The Break-Up Peyton Reed

Nobody expects miracles from a Jennifer Aniston rom-com, and you won’t find them in The Break-Up, but you will find a movie that’s plenty better than it has any right to be.

Aniston and Vince Vaughn play the star-crossed lovers engaging in the titular falling-out: he’s a sports-loving tour guide with a Peter Pan complex, she’s an art-loving gallery worker who "needs to be listened to” and together they make terrible music. Unfortunately, they’re both fond of their spacious condo, which means either a) Vaughn has to drive his girl out, or b) Aniston has to change him before the place gets sold.

None of what follows will be unfamiliar to devotees of Oprah or Dr. Phil, but the movie handles its familiar tropes with a certain amount of comfortable Rob Reiner-ness. Aside from a couple of egregious stereotypes, including Justin Long as a frivolously flamboyant gay receptionist and a criminally wasted Judy Davis as the shrewish middle-aged gallery owner, the film is not big on taking unnecessary flights of fancy and keeps to the straight and narrow of the downward spiral.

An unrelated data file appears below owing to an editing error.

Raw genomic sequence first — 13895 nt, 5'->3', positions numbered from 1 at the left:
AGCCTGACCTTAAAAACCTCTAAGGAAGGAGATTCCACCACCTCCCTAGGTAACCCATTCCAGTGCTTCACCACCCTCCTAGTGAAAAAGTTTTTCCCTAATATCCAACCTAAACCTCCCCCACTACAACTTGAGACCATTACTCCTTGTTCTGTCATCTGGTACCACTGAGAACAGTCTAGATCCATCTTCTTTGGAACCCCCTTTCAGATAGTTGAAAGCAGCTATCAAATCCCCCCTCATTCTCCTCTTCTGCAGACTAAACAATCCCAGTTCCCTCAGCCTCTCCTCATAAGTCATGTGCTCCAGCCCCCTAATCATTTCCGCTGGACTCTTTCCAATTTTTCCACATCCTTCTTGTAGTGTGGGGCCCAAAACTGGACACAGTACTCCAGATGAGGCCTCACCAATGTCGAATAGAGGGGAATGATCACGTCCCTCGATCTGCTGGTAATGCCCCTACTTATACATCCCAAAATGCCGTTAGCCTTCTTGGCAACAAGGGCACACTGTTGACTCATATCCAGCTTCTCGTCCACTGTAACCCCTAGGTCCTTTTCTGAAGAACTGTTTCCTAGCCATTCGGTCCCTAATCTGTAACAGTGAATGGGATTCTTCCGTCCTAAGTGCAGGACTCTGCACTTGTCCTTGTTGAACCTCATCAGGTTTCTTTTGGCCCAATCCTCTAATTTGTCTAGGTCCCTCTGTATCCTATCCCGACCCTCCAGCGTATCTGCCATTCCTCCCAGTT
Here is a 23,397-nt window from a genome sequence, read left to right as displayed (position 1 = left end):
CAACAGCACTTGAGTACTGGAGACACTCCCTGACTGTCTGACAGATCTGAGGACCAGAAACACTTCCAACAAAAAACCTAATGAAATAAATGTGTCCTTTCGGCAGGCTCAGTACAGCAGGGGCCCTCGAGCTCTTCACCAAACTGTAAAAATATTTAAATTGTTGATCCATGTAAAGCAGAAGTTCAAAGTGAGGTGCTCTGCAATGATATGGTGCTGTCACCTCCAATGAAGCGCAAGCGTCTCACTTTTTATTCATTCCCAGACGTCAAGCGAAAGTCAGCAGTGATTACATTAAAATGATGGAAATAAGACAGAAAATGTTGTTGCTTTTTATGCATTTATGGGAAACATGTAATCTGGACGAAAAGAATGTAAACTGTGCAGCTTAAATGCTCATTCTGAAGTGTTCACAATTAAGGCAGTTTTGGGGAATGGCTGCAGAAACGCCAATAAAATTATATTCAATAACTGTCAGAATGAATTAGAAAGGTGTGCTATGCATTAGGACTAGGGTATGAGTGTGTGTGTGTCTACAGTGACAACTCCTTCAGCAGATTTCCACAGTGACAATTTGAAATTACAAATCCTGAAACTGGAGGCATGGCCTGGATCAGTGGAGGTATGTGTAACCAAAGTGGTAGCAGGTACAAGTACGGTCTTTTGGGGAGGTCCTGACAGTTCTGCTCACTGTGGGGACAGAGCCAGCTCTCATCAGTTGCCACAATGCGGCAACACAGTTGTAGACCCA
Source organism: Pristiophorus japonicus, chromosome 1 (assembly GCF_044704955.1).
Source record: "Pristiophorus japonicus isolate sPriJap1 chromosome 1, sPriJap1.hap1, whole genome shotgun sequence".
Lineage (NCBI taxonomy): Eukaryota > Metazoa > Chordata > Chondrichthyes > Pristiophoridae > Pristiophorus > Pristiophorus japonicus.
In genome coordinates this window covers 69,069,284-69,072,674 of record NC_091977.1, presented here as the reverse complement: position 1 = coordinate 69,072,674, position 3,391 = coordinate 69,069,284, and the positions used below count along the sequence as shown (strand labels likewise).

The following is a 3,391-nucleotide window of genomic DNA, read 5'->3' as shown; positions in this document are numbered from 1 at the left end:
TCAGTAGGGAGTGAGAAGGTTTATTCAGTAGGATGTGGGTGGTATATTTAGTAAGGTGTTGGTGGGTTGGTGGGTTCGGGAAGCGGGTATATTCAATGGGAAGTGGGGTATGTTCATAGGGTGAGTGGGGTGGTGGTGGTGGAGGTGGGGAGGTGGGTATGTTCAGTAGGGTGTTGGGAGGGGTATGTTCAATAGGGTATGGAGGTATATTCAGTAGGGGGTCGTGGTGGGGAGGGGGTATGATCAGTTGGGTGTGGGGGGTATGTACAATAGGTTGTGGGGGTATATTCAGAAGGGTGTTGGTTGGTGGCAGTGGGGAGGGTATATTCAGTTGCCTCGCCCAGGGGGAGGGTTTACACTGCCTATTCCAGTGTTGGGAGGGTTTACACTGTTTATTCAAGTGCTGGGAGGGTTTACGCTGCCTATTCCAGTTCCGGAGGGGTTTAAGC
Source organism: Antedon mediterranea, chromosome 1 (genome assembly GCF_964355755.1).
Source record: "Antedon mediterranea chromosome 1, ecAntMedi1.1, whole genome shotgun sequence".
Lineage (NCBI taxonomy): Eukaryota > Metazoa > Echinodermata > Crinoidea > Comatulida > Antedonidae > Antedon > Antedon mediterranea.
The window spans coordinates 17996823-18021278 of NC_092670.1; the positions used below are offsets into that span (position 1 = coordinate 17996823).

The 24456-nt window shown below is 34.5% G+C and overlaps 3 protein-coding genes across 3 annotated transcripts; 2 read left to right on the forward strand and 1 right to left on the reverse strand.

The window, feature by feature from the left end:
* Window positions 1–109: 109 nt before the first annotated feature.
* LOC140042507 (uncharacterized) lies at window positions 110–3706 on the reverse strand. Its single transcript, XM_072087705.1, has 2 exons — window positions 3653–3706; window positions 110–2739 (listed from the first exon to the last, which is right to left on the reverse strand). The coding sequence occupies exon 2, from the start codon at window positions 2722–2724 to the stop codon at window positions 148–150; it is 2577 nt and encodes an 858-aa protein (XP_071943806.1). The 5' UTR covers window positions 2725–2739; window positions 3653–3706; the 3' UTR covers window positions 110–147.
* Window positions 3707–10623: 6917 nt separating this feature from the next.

True, one can’t really see these two getting together in the first place, so things can seem a bit forced, and Vaughn’s escalation of hostilities degenerates into some truly reprehensible behaviour that strains sympathy just a touch. Still, I was surprised at how much I wanted to see how it all played out, and despite its flaws it takes things to their logical conclusion without sugar-coating the outcome.

It’s no more than a decent renter, but there are worse fates for a film and for the audience who has to bear witness. (Universal)